YOU ARE HERE: LAT HomeCollections

Valley Life | sounds

Two Faces of Domine


For most of the last two decades, James Domine has conducted and served as musical director of the San Fernando Valley Symphony Orchestra. Unknown to most of the ensemble's patrons, Domine has also led a secret life as a rock 'n' roller.

Along with other musicians from the orchestra, Domine, 45, performs in a rock band called the Screaming Clams. Some might ask: Where did this man, who knows the difference between a triad and a major seventh chord, go wrong?

"When I was in junior high, it was very popular to be in a rock band, so I took up the guitar and started a band," Domine said. "I started life as a rock player and I never gave it up."

Domine, a Pasadena native, studied classical piano for several years before he started playing guitar. He later picked up classical violin while on his way to earning music degrees from UCLA and USC, majoring in music theory and composition.

In 1980, he founded what eventually became the San Fernando Valley Symphony Orchestra. It began as an informal group that served largely as a vehicle for its musicians to perform their own compositions. Over the years, Domine has guided the ensemble gradually toward professional status. It performed its first four-concert season in 1986.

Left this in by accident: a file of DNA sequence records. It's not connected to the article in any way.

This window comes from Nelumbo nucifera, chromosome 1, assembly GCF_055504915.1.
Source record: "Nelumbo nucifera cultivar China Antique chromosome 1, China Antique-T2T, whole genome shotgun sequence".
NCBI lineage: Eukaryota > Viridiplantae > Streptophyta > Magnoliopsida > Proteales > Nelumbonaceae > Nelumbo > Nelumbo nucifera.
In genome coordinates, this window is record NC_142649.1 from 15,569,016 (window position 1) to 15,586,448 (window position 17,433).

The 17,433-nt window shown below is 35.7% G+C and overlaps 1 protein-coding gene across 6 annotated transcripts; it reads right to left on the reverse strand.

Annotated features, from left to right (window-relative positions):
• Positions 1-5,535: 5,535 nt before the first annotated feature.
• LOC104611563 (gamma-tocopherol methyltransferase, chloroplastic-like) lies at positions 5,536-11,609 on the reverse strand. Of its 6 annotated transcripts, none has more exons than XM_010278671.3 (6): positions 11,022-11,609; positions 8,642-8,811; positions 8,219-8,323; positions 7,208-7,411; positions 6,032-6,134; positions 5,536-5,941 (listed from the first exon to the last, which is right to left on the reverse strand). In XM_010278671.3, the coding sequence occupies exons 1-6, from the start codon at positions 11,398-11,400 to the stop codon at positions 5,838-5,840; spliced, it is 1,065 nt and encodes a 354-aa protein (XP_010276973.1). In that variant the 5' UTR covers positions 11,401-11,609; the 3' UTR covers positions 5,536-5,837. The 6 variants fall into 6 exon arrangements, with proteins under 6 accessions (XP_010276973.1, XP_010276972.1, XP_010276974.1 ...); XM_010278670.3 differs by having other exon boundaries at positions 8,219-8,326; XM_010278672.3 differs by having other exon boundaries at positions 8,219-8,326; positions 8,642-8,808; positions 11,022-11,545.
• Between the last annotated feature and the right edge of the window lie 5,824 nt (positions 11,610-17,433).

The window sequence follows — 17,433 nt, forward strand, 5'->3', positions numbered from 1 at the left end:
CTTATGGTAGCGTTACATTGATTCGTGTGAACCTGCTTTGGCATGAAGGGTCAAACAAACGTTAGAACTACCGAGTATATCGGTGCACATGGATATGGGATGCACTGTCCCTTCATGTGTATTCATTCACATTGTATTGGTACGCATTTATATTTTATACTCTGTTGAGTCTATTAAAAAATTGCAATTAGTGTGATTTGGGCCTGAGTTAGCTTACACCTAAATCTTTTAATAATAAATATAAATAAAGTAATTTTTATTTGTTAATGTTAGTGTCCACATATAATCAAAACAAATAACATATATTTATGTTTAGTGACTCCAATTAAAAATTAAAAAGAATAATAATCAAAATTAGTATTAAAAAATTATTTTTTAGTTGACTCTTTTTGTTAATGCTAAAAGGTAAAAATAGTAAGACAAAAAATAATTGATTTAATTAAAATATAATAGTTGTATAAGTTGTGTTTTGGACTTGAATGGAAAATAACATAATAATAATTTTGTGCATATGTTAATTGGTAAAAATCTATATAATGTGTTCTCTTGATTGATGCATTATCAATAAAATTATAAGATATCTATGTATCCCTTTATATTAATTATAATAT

The orchestra's repertoire includes original music by Domine and others, plus traditional and contemporary classical fare.

Now, the San Fernando Valley Symphony Orchestra plays a six-concert season at Pierce College.

The Screaming Clams, on the other hand, do occasional weekend gigs at Sneaky Pete's, a bar in Reseda. "Sneaky Pete's is not really a mecca for music," Domine said. "But it's a friendly place."

Other members of the Screaming Clams are San Fernando Valley Symphony concertmaster Nancy Roth on violin, flutist Keiko Okamoto-Comfort, singer-violinist Krystal Vann, drummer Duffy Leahy, bassist Forrest Niles, guitarist Paul Zangri and sax player Geoff Nudell.

The highly trained rock outfit plays mostly originals as well as covers from the psychedelic rock era of the late 1960s, Domine said. "We do a half-hour version of 'Born to Be Wild,' plus 'Purple Haze' and a lot of blues-type stuff," he said.

Domine said he's working on the musical arrangements for the Clams to do a live performance of Side B of the Beatles' "Abbey Road" album. "We haven't unleashed that yet," Domine said. "The hardest thing about doing the Beatles' stuff are the vocals."

The Clams' other musical influences include Jimi Hendrix, Cream, Canned Heat and the Byrds. "The Screaming Clams have a semi-raspy style--we have a lot of fun with it," Domine said. "But it's not the kind of thing you'd hire for a wedding ... unless you're a biker from the 1960s."

Meanwhile, Domine's other band--the San Fernando Valley Symphony--has a gig Saturday night--its annual Halloween concert. The program will feature spooky favorites including Dukas' "The Sorcerer's Apprentice" and Mussorgsky's "Night on Bald Mountain."

"This is one of our most eclectic concerts," Domine said. "And the orchestra members get to wear their Halloween costumes. I just hope they don't come as me."


San Fernando Valley Symphony Orchestra performs its Halloween Concert on Saturday at 8 p.m. at Pierce College, 6201 Winnetka Ave., Woodland Hills. $10-$15. (818) 347-4807.

Los Angeles Times Articles